Wood burners and open fires face restrictions in new clean air plan

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Chippy_Tea

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I have a coal fire and was thinking of moving to a multi fuel stove i think i will put that on hold until they make a final decision.

Wagons and busses run on diesel do 4 - 6 miles per gallon and pollute the air within feet of where we walk yet there hasn't been a call to ban them as far as i know would that be because the expense of replacing all trucks and busses with cleaner versions would put the price of the goods they deliver up massively?





https://www.bbc.co.uk/news/science-environment-46823440

Wood burning stoves, open fires and farms all face new restrictions as the government sets out what it calls a "world leading" plan to tackle air pollution.

In their Clean Air Strategy, published today, the government promises to set a "bold new goal" to reduce particulates across much of the country by 2030.

But green groups say the scheme is vague and severely lacking in detail.

They believe the plan proposes nothing new to tackle roadside dirty air.

The new strategy, which is focused on tackling air pollution in England, has been launched just days after the family of a nine-year-old girl who died from asthmawere given permission to apply for a fresh inquest into her death.

The government's chief lawyer heard new evidence her death could be linked to unlawful levels of air pollution.
 

simon12

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My 1st thought was its an excuse for more tax on stuff but looking at the strategy its not mentioned
"
We will:

legislate to prohibit the sale of the most polluting fuels

ensure that only the cleanest stoves are available for sale by 2022

make changes to existing smoke control legislation to make it easier to enforce

give new powers to local authorities to take action in areas of high pollution

work across government to look at opportunities to align our work on air quality, clean growth and fuel poverty in future policy design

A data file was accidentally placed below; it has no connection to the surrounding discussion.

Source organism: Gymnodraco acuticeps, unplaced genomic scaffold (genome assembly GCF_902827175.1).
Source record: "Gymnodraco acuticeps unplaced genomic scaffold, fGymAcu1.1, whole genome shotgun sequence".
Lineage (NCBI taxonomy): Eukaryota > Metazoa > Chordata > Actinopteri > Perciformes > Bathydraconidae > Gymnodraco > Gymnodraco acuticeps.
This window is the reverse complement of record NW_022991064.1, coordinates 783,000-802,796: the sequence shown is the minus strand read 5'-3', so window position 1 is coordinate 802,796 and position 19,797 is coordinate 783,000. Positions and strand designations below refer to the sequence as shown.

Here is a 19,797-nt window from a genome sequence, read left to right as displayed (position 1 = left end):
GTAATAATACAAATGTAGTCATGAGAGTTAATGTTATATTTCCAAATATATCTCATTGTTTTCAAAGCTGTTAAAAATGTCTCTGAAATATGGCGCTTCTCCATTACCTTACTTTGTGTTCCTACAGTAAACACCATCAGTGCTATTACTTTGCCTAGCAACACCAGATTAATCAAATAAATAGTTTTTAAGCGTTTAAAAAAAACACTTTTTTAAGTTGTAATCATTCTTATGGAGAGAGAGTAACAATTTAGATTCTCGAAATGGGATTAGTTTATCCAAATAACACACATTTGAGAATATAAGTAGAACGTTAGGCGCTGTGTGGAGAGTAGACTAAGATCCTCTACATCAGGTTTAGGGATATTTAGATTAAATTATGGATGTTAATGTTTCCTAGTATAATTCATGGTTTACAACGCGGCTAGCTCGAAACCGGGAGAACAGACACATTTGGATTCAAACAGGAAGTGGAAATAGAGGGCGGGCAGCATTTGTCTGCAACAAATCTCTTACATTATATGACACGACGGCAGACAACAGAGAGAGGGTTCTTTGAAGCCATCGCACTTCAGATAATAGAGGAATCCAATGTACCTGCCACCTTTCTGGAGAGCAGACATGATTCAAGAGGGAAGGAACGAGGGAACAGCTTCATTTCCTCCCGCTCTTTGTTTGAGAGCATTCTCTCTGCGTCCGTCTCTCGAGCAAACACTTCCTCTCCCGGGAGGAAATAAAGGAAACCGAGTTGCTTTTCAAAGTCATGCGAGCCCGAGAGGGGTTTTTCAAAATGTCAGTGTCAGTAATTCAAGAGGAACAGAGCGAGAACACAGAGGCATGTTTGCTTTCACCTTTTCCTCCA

develop a dedicated communication campaign targeted at domestic burners, to improve awareness of the environmental and public health impacts of burning

work with industry to identify an appropriate test standard for new solid fuels entering the market

work with consumer groups, health organisations and industry to improve awareness of NMVOC build-up in the home, and the importance of effective ventilation to reduce exposure

work with consumer groups, health organisations, industry and retailers to better inform consumers about the VOC content of everyday products

explore a range of options including the development of a voluntary labelling scheme for NMVOC containing products, and assess its potential effectiveness

work with consumer groups, health organisations, industry and retailers to promote development of lower VOC-content products and to reduce emissions from this sector."

So it looks more like just a ban on coal and at least some wood for burning at home plus a load of regulations on wood burners. It seems alot of red tape to have very little impact to me.
 

Chippy_Tea

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So it looks more like just a ban on coal and at least some wood for burning at home plus a load of regulations on wood burners. It seems alot of red tape to have very little impact to me.

Exactly my thoughts, smokeless coal is not really an option either its a lot more expensive and a total bitch to light and what do you burn to get it to light firelighters or newspaper and kindling (wood) its just another case of them sounding like they are doing the right thing but its all smoke and mirrors they are not going to go for those that actually cause most of the pollution. (as i mentioned above)

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It's all a pile of *****, yet another means to extract more money from honest people.

We have a wood burning stove and when burning properly seasoned wood it's virtually smokeless.
 
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More ridiculous meddling from wet liberal hippies like.......Michael Gove. It’ll never happen and is just displacement activity, I won’t say what from though ;)
 

Graz

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I have a coal fire and was thinking of moving to a multi fuel stove i think i will put that on hold until they make a final decision.

It's only for new stoves being sold from 2022 though. If you have one fitted now, it meets the regs and you get a HETAS certificate for it then they're not going to suddenly say you can't use it anymore. I wouldn't let whatever they want to do in future influence your decision now. In fact probably better to get one now as the newer ones will be more expensive due to the cost to the manufacturer of certifying them.

My experience of the industry is that they're pretty slack about this sort of stuff anyway as it's ultimately all sales driven. We live in a supposed smokeless zone and one company we looked at using for a wood burner just told us to get any multi-fuel that we liked the look of and if ever anyone from the council came knocking (unlikely) just to say that we only ever burnt smokeless fuel on it. They also said that all they do on the DEFRA / smokeless approved burners is put a stop in the air vents so you can't close them down to a point where your fire would be smoky.